Monday, June 8, 2015

Big Dragonfly Day Part 1

On 2 June 2015, I accompanied Scott King to two locations in nearby Washington County, northeast of St. Paul, Minnesota. We spent a fabulous day dragonflying. The first place we visited was the Lee and Rose Warner Nature Center, privately owned by the Science Museum of Minnesota. Oddly the Center is closed to the general public, opened only to school groups and other classes. Scott knew one of the employees and has done dragonfly censuses for the center. 
The acres around the center are gorgeous and contain several clear, unpolluted lakes. We heard a calling loon and we were greeted by thousands of dragonflies. The first two photos are of Chalk-fronted Corporals. The woods were full of these dragonflies, which are often found in large swarms.  The upper individual is an immature. As they age, they acquire the blue-gray pruinosity evident in the second photo. All ages consume mosquitos and Blackflies, and thus should be welcome community members. I have previously written about how this dragonfly gets its name.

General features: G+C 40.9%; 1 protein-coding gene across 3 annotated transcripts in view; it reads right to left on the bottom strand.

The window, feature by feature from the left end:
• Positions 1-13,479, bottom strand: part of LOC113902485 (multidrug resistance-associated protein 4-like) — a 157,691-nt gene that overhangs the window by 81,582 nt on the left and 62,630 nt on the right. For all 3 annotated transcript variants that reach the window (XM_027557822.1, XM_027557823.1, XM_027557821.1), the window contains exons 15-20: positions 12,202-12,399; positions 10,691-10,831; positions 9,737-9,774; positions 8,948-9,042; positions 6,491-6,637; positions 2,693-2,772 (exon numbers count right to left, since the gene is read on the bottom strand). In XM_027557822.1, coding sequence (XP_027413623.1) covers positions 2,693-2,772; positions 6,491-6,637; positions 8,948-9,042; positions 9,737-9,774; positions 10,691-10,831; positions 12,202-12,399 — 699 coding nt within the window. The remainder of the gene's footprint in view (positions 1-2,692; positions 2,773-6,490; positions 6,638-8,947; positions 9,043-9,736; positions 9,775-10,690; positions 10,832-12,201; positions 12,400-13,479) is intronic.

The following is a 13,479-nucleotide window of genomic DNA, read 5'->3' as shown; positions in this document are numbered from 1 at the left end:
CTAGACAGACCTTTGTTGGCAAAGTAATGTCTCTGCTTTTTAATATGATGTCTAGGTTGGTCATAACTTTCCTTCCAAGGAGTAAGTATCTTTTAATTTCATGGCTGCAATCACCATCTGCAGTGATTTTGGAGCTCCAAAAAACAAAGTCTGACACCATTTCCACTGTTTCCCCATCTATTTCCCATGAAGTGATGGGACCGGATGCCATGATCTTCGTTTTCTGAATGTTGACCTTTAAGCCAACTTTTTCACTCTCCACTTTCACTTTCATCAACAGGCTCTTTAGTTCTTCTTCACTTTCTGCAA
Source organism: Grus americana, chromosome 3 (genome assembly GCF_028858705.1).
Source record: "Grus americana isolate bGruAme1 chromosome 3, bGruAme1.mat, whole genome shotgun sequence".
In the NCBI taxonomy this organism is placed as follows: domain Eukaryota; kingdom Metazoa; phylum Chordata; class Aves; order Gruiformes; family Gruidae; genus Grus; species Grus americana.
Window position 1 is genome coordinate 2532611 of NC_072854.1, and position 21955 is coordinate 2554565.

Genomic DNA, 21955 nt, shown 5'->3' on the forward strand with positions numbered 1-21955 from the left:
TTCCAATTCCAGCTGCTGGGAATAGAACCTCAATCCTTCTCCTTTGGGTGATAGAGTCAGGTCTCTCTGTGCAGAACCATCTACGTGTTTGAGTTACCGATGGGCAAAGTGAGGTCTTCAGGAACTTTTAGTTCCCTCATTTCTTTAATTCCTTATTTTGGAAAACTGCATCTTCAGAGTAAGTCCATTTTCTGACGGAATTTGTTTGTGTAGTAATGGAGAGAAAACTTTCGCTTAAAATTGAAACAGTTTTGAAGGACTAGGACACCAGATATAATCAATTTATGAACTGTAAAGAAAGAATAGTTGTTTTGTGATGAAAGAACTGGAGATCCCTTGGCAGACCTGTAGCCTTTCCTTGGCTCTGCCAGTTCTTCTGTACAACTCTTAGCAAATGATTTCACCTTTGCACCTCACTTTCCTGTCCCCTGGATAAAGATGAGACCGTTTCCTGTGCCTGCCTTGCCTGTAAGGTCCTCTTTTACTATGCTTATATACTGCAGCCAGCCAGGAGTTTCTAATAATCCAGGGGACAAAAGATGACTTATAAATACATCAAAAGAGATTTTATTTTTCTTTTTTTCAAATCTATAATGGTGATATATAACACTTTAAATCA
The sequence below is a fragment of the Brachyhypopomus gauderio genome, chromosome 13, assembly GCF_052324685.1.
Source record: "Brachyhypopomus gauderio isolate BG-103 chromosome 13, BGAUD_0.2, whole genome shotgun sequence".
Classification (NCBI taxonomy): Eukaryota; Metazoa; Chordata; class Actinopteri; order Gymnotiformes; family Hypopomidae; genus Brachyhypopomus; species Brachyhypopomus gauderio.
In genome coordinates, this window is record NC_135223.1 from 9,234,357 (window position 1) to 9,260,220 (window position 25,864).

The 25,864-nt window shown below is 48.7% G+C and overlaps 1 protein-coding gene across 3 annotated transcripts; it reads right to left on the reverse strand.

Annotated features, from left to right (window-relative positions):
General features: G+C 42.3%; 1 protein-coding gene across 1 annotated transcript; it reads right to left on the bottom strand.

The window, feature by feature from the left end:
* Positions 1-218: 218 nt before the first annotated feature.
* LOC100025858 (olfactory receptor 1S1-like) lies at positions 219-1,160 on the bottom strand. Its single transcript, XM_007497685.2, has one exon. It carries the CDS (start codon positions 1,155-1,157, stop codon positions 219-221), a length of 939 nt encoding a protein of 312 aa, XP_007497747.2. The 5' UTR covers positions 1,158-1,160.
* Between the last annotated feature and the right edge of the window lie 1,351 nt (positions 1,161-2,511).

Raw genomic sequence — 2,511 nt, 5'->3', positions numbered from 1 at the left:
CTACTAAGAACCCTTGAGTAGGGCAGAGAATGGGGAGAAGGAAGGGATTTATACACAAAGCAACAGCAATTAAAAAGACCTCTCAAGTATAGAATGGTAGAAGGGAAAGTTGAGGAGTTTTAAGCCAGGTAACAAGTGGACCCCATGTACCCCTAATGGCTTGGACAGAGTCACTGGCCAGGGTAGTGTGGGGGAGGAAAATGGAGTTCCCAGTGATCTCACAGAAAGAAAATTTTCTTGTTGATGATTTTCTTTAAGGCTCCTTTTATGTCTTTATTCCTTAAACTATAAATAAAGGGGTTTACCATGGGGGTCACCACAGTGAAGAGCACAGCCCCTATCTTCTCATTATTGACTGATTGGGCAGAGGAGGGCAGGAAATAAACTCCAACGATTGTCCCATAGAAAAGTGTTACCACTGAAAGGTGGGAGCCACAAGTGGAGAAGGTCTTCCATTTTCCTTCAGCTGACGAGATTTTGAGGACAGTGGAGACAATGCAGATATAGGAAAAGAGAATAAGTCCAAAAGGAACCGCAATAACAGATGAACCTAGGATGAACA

Above the lakes swarmed hundreds of Emeralds. The first is a Racket-tailed Emerald. I had only seen this species once before, at Lebanon Hills Regional Park in Dakota County. Several alighted in the reeds along the lake edge. Note the uneven yellow band at the base of the abdomen. A new dragonfly for me was the American Emerald. As you can see in the photo below, the yellow ring around the base of its abdomen is narrow and even. 
American Emeralds are found from eastern Canada and the Appalachian Mountains west to Alaska and the mountains of California. Racket-tails are more restricted in range, found from Minnesota to eastern Canada and New England. Both fly over marshes and open water. Racket-tailed Emeralds also fly through forests and more often land on the ground and perch in forest openings (Paulson 2011).

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